Written by: James Ponds
As if technology is not confusing enough for most laypeople, there always seems to be a new acronym or initialism popping up. In many cases, understanding what those letters mean makes the difference in whether or not you can understand the technology in question.
Most of what people call tech acronyms are actually initialisms. The only difference between the two is that acronyms make words, while initialisms are just a set of letters. Of course, that means many of these are not acronyms, but that isn't the focus here. So, if you're tired of seeing strings of unintelligible letters when you read about the devices, these definitions should help clear up some of the confusion.
ASO (App Store Optimization)
Many web users are somewhat familiar with search engine optimization or SEO. APO is a similar process, but it is designed to get apps to appear high in searches within app marketplace like Google Play or Apple's App Store.
DCIM (Digital Camera Images)
At some point, you have probably seen a file folder somewhere on your computer or smartphone with this label. DCIM is the standard initialism for camera folders. It will be created as the default destination for image files when you insert an SD card or connect a camera to your computer.
GIF (Graphics Interface Format)
Graphics interchange format is a standard image format, similar to a JPEG file. However, unlike JPEGs, GIFs do not degrade image quality via compression. Instead, they use something called lossless compression to shrink images. Each image can contain up to 256 colors.
HTTPS (Hypertext Transport Protocol Secure)
The letters HTTP and HTTPS are commonly used before a web address, but many people have no idea what they stand for. HTTPS is the secure cousin of the former. Both represent a protocol websites use to transmit data online; the addition of the "S" indicates that the data is transmitted using a secure socket. Scroll down if you are still wondering, "What is SSL?"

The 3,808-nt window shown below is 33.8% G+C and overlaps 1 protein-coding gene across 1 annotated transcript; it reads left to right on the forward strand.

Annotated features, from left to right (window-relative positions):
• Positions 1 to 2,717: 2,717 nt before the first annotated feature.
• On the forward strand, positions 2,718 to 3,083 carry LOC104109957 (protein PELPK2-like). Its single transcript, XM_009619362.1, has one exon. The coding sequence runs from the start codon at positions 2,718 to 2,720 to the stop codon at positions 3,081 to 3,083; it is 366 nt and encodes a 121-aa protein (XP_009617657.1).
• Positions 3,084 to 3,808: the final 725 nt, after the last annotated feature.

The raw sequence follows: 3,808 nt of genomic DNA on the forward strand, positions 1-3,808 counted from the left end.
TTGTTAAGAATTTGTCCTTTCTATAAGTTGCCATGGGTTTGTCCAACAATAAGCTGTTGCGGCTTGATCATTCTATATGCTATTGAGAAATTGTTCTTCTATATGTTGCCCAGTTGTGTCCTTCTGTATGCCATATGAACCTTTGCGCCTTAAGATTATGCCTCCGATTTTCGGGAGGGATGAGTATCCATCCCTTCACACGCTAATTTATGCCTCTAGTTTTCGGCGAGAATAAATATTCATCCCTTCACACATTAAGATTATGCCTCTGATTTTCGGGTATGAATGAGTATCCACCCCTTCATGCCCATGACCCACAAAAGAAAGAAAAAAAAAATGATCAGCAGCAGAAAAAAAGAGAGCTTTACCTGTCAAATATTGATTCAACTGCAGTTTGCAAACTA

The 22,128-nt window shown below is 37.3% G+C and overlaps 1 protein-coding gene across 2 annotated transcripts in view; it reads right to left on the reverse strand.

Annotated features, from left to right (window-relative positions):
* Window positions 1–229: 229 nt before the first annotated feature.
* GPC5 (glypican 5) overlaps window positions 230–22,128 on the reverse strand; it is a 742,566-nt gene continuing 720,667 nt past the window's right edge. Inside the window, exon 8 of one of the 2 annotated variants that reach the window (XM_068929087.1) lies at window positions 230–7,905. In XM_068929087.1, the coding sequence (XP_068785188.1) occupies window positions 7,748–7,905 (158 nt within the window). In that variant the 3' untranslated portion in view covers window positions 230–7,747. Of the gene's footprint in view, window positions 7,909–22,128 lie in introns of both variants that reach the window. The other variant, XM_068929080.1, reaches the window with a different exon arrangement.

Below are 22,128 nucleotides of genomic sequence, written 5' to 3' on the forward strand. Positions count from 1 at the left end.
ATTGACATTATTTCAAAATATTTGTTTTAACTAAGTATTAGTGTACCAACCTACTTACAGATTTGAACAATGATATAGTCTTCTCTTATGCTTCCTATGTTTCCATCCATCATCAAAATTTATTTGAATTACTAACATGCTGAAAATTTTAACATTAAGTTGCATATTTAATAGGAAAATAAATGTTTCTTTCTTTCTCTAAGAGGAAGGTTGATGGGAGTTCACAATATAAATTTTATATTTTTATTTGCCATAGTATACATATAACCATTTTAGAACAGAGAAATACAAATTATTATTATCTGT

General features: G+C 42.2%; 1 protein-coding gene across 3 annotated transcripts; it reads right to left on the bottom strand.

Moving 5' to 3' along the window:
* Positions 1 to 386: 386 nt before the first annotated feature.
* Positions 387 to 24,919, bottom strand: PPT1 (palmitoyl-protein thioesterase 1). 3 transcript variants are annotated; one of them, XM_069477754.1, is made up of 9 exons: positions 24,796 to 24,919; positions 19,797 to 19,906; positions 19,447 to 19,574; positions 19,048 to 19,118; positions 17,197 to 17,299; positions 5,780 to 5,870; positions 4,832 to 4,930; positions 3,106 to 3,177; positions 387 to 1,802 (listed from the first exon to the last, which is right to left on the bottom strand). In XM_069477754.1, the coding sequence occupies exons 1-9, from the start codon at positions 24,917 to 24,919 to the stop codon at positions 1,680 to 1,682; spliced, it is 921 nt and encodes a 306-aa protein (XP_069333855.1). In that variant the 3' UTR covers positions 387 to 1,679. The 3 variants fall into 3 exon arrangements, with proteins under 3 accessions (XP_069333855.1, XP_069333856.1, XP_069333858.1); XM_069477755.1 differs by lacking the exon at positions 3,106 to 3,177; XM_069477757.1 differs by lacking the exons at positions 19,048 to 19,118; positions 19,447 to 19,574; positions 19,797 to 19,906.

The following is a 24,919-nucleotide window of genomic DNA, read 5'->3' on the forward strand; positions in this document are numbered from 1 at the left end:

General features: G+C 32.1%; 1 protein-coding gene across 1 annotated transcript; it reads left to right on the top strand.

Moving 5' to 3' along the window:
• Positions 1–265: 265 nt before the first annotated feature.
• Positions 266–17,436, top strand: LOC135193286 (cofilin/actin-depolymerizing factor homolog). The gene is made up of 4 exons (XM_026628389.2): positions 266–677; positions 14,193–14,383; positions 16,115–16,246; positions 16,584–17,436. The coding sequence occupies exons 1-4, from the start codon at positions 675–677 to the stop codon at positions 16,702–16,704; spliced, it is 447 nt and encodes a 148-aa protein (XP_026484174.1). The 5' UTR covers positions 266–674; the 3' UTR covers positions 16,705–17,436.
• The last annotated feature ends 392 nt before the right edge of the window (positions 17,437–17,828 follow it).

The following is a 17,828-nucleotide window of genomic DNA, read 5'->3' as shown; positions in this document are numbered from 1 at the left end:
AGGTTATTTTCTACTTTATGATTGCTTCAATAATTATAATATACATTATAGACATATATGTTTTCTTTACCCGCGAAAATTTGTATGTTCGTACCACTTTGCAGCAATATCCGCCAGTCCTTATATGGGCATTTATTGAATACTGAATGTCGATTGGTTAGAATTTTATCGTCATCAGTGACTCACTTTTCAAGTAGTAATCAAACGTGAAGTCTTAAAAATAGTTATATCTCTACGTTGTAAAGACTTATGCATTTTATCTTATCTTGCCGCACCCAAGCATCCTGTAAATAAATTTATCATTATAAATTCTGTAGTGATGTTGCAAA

RAM (Random Access Memory)
RAM is a type of memory used by electronics. It can be thought of as the device's short-term memory since it is erased when the device is powered down. Despite the fleeting nature of this data, the amount of RAM in a tech device can hugely impact its performance. That's because each open application or program uses RAM. If it gets full, some apps will cease to function. Therefore, you generally want to look for higher RAM levels when buying new technology.
SaaS (Software as a Service)
This is typically considered par to cloud computing since SaaS denotes software developed for web platforms instead of installed directly onto a computer. SaaS programs are often part of enterprise software solutions.
SSID (Service Set Identifier)
This is a particularly common initialism that you'll see in tech sectors. An SSID is a 32-character name given to a wireless network and attached to all information sent via a wireless network so that the data arrives in the correct location. It differs from the name you assign your network to identify and connect to it.
SSL (Secure Sockets Layer)
If you remember those HTTPS website protocols from earlier, you are in the right spot. Secure Sockets Layers are what add the "S" to the protocol. These keep your data secure by encrypting it before transmission. In addition to HTTPS websites, SSLs are also used to protect email and group messages.
ZIF (Zero Insertion Force)
A ZIF is a type of socket that allows for easy removal and replacement of parts on a CPU. Changing a processor that is in a ZIF socket can be done without tools.
Whether you are discussing ways to protect data, file formats or types of software, it is a good idea to familiarize yourself with some of the most common tech acronyms.